Wednesday, 13 December 2017
logo
Up-to-the-minute perspectives on defence, security and peace
issues from and for policy makers and opinion leaders.
        



dv-header-dday
     |      View our Twitter page at twitter.com/defenceredbox     |     
The countries that make up the Maghreb region of North Africa — Morocco, Algeria, Tunisia and Libya — are defined as much by the broad desert expanses of the Sahara and the Atlas Mountains as they are by the waters of the Mediterranean. Wedged between the coastline of the southern Mediterranean and an ocean of sand, the populations of the Mahgreb have a long history of interaction with Southern Europe, sub-Saharan Africa and the broader Middle East. Current challenges to political stability, regional militancy, changes in energy production and in the economy — given their proximity to Europe and to former European colonial holdings in Africa, and the continued economic and security relationships between these regions, makes events in the Maghred resonate in regional and Western capitals, says Ambassador García Muñoz.
 
Six years after the “Liberty and Dignity Revolution” in Tunisia, the threats to the country are: first, to improve the economy to meet the expectations of the population regarding development, jobs, healthcare, transportation, education and so on, because the government has still not improved the welfare and the standard of living of a great mass of its citizens. And second, corruption that is corroding Tunisia’s democratic achievements. Of the claims of the population during the revolution, one -liberty- was achieved through the political transition and the constitution. Yet the other –dignity- is the biggest challenge it is encountering because in many ways the Government is acting as if nothing has happened after 2011. This situation makes that the fraught economic and political environment is in danger. At the root of all this is the corruption that is pervading the whole Tunisian system of governance.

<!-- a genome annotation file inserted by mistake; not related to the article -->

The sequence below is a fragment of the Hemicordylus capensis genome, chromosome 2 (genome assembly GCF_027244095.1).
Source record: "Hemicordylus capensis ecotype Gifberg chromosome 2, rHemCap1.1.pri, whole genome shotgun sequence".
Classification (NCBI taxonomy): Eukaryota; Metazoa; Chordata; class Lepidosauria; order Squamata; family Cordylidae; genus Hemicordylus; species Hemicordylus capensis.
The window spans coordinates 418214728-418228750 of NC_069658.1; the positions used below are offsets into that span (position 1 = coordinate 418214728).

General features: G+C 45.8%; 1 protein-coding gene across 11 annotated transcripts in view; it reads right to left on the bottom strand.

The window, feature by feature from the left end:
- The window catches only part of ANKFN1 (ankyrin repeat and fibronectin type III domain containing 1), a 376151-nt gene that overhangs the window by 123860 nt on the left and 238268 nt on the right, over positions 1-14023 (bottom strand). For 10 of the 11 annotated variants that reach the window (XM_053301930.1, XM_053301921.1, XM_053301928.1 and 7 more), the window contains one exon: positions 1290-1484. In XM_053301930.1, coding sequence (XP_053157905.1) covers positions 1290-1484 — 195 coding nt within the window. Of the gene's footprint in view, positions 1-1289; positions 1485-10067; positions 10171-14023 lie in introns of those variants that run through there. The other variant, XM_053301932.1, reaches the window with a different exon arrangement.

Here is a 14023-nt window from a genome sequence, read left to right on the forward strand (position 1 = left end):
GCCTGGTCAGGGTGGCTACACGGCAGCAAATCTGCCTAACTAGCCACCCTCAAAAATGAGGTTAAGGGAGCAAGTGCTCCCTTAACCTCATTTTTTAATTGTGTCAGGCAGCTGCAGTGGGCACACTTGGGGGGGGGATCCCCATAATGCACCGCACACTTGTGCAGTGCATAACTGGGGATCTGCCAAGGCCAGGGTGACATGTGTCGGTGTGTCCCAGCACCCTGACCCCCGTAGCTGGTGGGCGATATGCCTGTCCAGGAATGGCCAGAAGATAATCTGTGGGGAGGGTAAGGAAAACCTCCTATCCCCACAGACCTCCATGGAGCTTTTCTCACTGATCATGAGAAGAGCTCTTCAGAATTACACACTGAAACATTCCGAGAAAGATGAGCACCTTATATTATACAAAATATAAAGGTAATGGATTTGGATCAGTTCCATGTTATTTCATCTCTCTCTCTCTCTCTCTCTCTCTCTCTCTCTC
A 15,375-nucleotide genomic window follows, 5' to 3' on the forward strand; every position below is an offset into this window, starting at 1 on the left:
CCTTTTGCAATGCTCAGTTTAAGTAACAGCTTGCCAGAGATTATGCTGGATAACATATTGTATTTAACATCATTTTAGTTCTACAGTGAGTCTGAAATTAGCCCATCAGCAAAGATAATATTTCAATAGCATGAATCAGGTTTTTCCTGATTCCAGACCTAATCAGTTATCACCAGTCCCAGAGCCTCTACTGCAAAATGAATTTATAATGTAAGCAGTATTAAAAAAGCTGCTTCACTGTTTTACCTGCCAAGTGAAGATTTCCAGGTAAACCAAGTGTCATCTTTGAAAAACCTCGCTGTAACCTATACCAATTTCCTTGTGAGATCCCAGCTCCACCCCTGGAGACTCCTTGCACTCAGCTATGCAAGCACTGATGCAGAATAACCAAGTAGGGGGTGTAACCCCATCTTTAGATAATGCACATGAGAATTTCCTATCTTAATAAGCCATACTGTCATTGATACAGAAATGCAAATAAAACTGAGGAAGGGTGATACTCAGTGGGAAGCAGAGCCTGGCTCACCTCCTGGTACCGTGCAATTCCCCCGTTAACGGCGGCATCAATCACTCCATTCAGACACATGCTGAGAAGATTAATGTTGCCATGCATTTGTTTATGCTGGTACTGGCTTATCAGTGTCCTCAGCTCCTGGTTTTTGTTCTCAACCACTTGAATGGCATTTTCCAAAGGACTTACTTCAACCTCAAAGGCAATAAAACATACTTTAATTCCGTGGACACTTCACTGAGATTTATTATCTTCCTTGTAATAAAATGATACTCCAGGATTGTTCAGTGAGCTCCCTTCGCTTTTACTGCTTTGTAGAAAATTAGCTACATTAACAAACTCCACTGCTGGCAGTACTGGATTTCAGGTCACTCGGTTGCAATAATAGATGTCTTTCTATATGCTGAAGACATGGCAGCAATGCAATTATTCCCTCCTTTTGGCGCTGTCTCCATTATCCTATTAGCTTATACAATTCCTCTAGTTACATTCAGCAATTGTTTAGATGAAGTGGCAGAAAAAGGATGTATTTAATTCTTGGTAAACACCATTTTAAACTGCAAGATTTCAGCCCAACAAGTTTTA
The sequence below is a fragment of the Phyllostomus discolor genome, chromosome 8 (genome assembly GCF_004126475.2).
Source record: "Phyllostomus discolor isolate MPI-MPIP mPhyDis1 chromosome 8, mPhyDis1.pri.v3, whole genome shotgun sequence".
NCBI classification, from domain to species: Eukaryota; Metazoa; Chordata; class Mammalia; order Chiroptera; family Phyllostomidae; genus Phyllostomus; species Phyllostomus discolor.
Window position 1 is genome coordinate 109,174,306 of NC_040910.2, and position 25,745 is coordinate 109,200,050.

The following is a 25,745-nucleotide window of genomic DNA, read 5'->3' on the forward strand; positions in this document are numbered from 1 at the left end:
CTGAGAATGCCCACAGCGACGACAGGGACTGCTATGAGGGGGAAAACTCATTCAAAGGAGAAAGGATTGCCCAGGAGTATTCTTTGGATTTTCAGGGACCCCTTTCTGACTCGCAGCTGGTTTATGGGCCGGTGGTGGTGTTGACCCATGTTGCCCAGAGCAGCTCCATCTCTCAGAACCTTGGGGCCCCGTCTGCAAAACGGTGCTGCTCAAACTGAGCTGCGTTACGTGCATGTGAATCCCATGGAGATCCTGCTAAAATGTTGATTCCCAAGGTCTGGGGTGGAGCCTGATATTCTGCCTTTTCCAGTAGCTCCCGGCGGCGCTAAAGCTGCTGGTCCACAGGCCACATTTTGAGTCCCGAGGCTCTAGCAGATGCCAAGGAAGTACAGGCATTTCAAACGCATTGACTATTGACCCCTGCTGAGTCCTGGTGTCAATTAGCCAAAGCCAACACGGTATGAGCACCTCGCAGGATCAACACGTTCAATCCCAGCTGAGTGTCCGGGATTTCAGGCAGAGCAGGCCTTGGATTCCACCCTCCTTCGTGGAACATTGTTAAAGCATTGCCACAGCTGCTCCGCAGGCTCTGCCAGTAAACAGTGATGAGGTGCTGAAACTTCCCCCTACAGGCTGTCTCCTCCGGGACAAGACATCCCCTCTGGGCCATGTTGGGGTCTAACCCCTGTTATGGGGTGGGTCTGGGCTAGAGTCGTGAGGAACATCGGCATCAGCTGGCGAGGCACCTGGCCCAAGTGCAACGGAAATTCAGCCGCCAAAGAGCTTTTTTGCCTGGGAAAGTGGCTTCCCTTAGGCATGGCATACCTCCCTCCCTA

It can be said that corruption is a destabilizing force in Tunisia, infecting all levels of its economy, security, and political system. Once tightly controlled under former president Zine el-Abidine Ben Ali, corruption has now become endemic, with everyday citizens engaging in and benefitting from corrupt practices.

The impact of corruption in the economy, according to the World Bank and the International Monetary Fund, is that it has become a major obstacle to achieve sustainable economic growth and equitable development and is hindering social development in the interior and south and deterring investment by foreign and domestic investors.

It also has political implications since there is an erosion of trust between citizens and their government, besides a decline of public services. Among young Tunisians this lack of confidence in the proper authorities is the reason of disappointment of university graduates less than 35 years, who find that their efforts to graduate are useless when they realize that jobs go to less qualified persons trough bribery. Their demonstrations and protests, if they continue, are the perfect fuel for extremist recruitment and they might destabilize the Tunisian democratic transition. Extremists groups are growing with youths disenchanted with the political system and the bad economic situation.

Another damaging effect of corruption is its security implications. Bribery is allowing a flow of weapons, drugs, and persons in the Tunisian frontiers due to lax border control and lack of authority of the central government mainly along the Tunisian border with Libya, where smugglers are expanding their business taking advantage of the underdevelopment of that region. The porous frontier with Libya allows Tunisians to cross over for training with the IS or travel to Syria and Iraq. The outcome is a spread of terrorism, not only on Tunisian soil but also in neighbouring countries.